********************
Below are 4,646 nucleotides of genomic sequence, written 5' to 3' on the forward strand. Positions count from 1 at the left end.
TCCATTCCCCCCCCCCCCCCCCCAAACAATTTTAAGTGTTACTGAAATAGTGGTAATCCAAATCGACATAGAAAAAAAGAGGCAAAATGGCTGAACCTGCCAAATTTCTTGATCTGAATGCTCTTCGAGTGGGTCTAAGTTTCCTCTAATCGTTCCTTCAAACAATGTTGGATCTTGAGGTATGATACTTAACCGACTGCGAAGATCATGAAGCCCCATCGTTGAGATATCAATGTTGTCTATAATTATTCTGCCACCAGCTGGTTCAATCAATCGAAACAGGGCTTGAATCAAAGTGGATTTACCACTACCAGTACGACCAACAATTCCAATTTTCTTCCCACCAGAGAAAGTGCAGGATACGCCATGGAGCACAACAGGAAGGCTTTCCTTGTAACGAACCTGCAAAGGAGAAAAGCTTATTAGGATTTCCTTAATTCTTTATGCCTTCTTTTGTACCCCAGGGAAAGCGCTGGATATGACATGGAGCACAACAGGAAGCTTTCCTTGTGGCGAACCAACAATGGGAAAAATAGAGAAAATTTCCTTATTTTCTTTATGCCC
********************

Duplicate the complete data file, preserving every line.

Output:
Below are 4,646 nucleotides of genomic sequence, written 5' to 3' on the forward strand. Positions count from 1 at the left end.
TCCATTCCCCCCCCCCCCCCCCCAAACAATTTTAAGTGTTACTGAAATAGTGGTAATCCAAATCGACATAGAAAAAAAGAGGCAAAATGGCTGAACCTGCCAAATTTCTTGATCTGAATGCTCTTCGAGTGGGTCTAAGTTTCCTCTAATCGTTCCTTCAAACAATGTTGGATCTTGAGGTATGATACTTAACCGACTGCGAAGATCATGAAGCCCCATCGTTGAGATATCAATGTTGTCTATAATTATTCTGCCACCAGCTGGTTCAATCAATCGAAACAGGGCTTGAATCAAAGTGGATTTACCACTACCAGTACGACCAACAATTCCAATTTTCTTCCCACCAGAGAAAGTGCAGGATACGCCATGGAGCACAACAGGAAGGCTTTCCTTGTAACGAACCTGCAAAGGAGAAAAGCTTATTAGGATTTCCTTAATTCTTTATGCCTTCTTTTGTACCCCAGGGAAAGCGCTGGATATGACATGGAGCACAACAGGAAGCTTTCCTTGTGGCGAACCAACAATGGGAAAAATAGAGAAAATTTCCTTATTTTCTTTATGCCC